4

I have this doubt when to use these two terms; for example:

If I had been with you, I might be taking care.

or:

If I would have been with you, I might be taking care.

Which is correct, and, if there is a difference between the two, how would you explain that difference?

5

A very thoughtful and hard question indeed; it pushed me to research a bit on the subject Continuous Conditional.

Your first example is a past perfect continuous sentence. In general, it is used to indicate an action was happening before another action happened. However, it can also be used to indicate past unreal condition. For example:

If I had been talking to him when he said that, I would have punched him in the face.

But fortunately, he was not talking to him when he said that and that's how he missed my punch.

So according to this theory, your first sentence which is

If I had been with you, I might be taking care.

is absolutely meaningful and grammatical.

Now, there is a vital fact when using these type of constructs as described by data.grammarbook.com,

When talking about something that didn’t happen in the past, many English speakers use the conditional perfect (if I would have done) when they should be using the past perfect (if I had done).

For example, you find out that your brother saw a movie yesterday. You would have liked to see it too, but you hadn’t known he was going. To express this, you can use an if – then clause. The correct way to say this is with the past perfect in the “if” clause, and the conditional perfect in the “then” clause:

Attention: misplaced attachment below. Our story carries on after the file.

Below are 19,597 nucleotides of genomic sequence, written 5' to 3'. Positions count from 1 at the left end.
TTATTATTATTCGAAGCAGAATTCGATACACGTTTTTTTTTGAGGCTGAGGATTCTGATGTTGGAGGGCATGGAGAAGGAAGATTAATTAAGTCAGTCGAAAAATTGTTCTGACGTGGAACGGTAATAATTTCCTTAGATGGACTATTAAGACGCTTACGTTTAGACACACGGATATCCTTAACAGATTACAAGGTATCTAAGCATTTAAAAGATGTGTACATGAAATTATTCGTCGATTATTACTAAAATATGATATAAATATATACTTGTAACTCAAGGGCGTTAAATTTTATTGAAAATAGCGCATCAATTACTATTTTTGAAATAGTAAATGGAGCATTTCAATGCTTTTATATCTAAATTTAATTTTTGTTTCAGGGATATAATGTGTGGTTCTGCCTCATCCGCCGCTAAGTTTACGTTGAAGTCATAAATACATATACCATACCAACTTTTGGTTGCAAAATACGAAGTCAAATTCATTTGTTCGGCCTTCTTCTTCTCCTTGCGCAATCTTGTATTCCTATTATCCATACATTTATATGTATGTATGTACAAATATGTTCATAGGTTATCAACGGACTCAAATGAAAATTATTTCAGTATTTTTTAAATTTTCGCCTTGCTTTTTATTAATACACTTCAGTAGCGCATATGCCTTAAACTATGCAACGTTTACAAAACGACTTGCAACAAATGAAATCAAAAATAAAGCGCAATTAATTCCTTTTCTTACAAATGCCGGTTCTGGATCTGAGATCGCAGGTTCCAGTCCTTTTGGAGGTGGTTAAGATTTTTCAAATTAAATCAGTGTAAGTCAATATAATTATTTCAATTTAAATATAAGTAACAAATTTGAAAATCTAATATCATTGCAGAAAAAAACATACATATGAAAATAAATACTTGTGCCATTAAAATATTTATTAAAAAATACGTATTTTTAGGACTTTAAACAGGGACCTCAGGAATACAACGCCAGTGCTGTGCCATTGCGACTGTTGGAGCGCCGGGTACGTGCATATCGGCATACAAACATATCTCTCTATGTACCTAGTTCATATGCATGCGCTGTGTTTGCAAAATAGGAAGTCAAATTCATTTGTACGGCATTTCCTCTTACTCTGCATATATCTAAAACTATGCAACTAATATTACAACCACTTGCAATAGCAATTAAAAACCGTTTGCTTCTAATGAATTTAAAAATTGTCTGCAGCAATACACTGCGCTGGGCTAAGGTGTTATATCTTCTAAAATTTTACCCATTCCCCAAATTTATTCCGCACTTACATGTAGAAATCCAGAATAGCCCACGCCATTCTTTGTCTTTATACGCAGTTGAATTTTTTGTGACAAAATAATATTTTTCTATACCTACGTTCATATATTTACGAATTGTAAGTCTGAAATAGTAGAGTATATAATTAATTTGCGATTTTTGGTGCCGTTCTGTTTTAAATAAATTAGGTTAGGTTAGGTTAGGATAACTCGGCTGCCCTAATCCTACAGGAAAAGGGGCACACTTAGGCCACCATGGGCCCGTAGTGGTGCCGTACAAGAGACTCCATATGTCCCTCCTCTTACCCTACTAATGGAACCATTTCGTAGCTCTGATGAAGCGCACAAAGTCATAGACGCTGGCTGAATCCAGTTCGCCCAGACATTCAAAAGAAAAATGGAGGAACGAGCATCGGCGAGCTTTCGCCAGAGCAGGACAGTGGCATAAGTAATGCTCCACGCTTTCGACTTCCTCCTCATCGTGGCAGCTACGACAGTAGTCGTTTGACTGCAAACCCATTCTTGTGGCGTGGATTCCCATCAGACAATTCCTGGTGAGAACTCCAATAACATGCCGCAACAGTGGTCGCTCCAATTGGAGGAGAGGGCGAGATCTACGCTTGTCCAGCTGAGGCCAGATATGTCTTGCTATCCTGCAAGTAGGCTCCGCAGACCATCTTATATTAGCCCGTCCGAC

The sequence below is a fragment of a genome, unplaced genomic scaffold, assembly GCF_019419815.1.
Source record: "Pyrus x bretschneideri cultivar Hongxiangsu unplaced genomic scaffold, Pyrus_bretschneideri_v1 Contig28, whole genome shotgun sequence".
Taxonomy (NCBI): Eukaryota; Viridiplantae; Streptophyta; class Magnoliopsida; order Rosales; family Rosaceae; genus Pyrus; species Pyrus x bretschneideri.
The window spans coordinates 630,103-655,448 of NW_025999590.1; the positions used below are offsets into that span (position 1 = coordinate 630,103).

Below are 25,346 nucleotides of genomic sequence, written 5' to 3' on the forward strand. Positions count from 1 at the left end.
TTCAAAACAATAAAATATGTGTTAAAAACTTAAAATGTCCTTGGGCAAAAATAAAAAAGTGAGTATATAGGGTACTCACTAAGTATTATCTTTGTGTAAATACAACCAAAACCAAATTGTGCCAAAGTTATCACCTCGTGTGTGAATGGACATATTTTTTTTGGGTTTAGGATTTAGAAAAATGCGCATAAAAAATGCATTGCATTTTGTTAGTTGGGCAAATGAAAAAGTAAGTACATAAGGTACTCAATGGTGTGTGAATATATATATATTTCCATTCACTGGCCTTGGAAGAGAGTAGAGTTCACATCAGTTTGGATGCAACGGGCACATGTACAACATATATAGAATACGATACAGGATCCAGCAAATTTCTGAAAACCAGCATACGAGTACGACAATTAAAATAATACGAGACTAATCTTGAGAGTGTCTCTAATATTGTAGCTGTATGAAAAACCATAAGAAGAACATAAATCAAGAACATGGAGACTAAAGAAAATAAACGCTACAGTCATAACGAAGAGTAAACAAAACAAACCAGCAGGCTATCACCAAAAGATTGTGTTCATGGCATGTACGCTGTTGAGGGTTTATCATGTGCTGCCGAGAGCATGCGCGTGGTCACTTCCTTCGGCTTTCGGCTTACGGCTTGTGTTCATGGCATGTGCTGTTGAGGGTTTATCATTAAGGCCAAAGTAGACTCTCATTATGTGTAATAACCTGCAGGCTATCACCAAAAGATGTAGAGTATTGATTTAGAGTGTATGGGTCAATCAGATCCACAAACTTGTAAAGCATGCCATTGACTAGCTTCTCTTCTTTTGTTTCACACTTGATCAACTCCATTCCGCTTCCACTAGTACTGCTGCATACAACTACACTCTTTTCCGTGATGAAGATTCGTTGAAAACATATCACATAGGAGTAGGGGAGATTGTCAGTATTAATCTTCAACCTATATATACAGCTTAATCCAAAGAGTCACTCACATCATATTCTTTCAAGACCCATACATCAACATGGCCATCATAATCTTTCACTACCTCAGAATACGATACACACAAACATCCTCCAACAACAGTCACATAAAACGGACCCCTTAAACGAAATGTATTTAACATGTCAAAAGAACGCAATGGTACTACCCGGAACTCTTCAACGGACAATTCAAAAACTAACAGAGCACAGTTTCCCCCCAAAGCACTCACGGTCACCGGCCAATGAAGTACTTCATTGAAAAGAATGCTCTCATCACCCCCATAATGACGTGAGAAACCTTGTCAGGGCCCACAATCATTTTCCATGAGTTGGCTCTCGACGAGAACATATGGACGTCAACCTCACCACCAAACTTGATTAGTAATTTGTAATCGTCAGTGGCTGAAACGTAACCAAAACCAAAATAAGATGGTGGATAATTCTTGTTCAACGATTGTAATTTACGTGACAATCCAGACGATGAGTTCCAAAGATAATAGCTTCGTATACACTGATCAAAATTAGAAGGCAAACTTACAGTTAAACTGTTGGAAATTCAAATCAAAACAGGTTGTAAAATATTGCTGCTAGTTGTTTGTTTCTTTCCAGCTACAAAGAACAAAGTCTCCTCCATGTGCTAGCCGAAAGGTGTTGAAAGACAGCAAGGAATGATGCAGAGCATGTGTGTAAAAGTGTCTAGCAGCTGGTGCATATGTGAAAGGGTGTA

Correct: If I had known that you were going to the movies, [then] I would have gone too.

The conditional perfect can only go in the “then” clause — it is grammatically incorrect to use the conditional perfect in the “if” clause:

Incorrect: If I would have known that you were going to the movies, I would have gone too.

More examples:

Correct: If I had gotten paid, we could have traveled together.

Incorrect: If I would have gotten paid, we could have traveled together.

Correct: If you had asked me, I could have helped you.

Incorrect: If you would have asked me, I could have helped you.

The same mistake occurs with the verb “wish.” You can’t use the conditional perfect when wishing something had happened; you again need the past perfect.

Correct: I wish I had known.

Incorrect: I wish I would have known.

Correct: I wish you had told me.

Incorrect: I wish you would have told me.

Correct: We wish they had been honest.

Incorrect: We wish they would have been honest.

So this theory, in a nutshell, says you can't use "would" part with the "if" clause, rather it should be used in the result clause. So, according to this theory, your second sentence stands incorrect.

  • I like how you called it a theory. Reality is that people say things like "I wish you would've told me" rather often, although I do agree that "I wish you had told me" sounds better, particularly in more formal settings. – J.R. Sep 30 '13 at 9:45
  • @J.R., I was quite sure about how people really follow these rules and yes, you are right that I was quite conscious about using the word theory. Despite the fact on usage, I went on with the grammaticality part seeing the OP is a non-native speaker. – Mistu4u Sep 30 '13 at 10:43
  • I have not heard "would have..." in this usage outside of US English, in which it seems to be quite common. It's something I only noticed relatively recently and it always grates on me a bit! – nxx Jan 10 '14 at 12:17

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